In a polluted future Venice researchers work to improve the situation. One day, unknown forces start killing them. A team of soldiers and a couple of civilians is sent to investigate. Soon, they encounter strange murderous creatures.
In the year 3000, the Earth has turned into a desert after nuclear war. A group of survivors runs out of water, so they need to search for the valuable water, but it will not be easy because other group also wants to get it at any cost.
In the vein of CONAN THE BARBARIAN and Lucio Fulci's CONQUEST comes a tale of mythology and magic, of how THOR, a legendary god, triumphs over overwhelming odds to great victory and the ... See full summary »
With the name Tonino Ricci connected to this, one could be quite forgiven for initially fleeing in horror at the very prospect of sitting through it in its entirety.
Ricci is widely considered to be one of if not THE most consistently inept director working in the Italian film business and has the ignominy of boasting a long list of inane and poorly made action films to his name.
Having viewed a fair few of these undistinguished titles I would certainly concede that the allegations made against Ricci are mostly well founded; His works are generally mind numbing affairs containing lacklustre action and poor acting in addition to the conspicuous absence of anything remotely resembling plotting.
It was with this somewhat ominous factor in the back of my mind that I sat down to view the film in question here which stars Ricci regular Luigi Mezzanotte (billed here as he very often is as Conrad Nichols)
And my verdict? Well, much to my pleasant surprise it actually wasn't half bad.
OK so it's admittedly no masterpiece, it's obviously been shot on the cheap, the acting is hardly stellar and it's been entirely overdubbed throughout (despite the fact that the actors are clearly speaking in English beneath the dub anyway!!!) In fact this is unmistakably a Ricci made film, comprising a typically aimless storyline with plenty of his trademark padding to bump up the movies running time (in this case comprising our protagonists driving incessantly around in a jeep for most of the movies duration) But .much like the same director's Thor The Conqueror (again starring Nichols) and despite its many flaws, this actually proves to be quite a watchable affair.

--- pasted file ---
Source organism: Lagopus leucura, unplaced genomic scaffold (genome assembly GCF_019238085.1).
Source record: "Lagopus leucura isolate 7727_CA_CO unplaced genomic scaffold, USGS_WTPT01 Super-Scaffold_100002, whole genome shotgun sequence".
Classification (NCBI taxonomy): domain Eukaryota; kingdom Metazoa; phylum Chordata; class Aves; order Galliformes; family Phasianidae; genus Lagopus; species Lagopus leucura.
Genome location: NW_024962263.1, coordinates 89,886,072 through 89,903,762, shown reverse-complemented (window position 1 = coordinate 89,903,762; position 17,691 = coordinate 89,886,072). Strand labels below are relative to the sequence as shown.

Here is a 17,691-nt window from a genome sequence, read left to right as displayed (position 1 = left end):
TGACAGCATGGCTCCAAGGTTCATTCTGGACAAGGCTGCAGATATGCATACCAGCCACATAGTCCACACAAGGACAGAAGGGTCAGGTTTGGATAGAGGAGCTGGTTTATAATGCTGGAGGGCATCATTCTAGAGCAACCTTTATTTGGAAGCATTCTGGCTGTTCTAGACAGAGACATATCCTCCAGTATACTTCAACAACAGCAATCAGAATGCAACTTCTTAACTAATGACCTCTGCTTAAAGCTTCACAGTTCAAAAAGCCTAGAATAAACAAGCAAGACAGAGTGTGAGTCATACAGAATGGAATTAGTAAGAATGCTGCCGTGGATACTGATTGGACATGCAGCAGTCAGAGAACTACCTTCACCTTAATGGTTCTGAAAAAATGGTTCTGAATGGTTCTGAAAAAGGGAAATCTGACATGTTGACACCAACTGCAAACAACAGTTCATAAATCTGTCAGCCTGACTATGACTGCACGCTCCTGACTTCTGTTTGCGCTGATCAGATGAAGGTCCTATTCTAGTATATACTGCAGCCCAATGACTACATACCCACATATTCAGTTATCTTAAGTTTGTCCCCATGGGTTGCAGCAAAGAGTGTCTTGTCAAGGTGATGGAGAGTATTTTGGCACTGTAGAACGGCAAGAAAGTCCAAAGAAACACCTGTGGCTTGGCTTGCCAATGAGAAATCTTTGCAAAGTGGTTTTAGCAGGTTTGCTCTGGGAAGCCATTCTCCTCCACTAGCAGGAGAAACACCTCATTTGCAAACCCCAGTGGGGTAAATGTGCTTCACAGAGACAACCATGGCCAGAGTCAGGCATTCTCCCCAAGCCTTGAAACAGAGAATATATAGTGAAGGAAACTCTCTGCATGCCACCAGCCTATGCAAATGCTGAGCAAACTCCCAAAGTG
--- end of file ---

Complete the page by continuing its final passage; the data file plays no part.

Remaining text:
The post nuclear war story has Nichols, who stars as Captain Strike (what a cool name!), code name: Rage (what an even cooler name!!!) being hired by a group of fellow survivors (including Italian B-movie regular Werner Pochath) to obtain a stash of uranium which they desperately require in order to power their generators in this hostile and baron world. Rage reluctantly agrees to undertake the mission but the path turns out to be fraught with danger as he and his small group face various perils along the way in addition to being pursued by an old enemy named Slash (no, not the former Guns & Roses guitarist!) Cue some fairly decent action sequences and a surprisingly happy albeit sloppily conceived ending and you have an undemanding and mildly enjoyable watch for 90 or so minutes.
I must make special note of two things here which certainly up'ed the rating I have awarded this: One is an absolutely hilarious scene in which our hero's are beset by some radiation infected mutants. How is this hilarious you may well ask? Well as Rage is giving the attackers a jolly good beat down we are treated to what must surely rank as some of the most bizarrely inappropriate music ever put to any scene in any film ever! The sensation of watching a violent sequence backed by some incredibly 'happy' sounding music proves to be almost surreal and had me in absolute hysterics.
The second point of special interest, and forgive me if this sounds at all sexist, but the female lead in this is a MAJOR HOTTIE!!!! Not only that, she dresses in tight denim shorts and a revealing vest for most of the movies running time! WHOA!!!
Ahem ..anyway to summarise, the film is certainly worth checking out if you have a fondness for the post nuke genre and is without doubt one of the more dignified highlights of its directors much maligned career.
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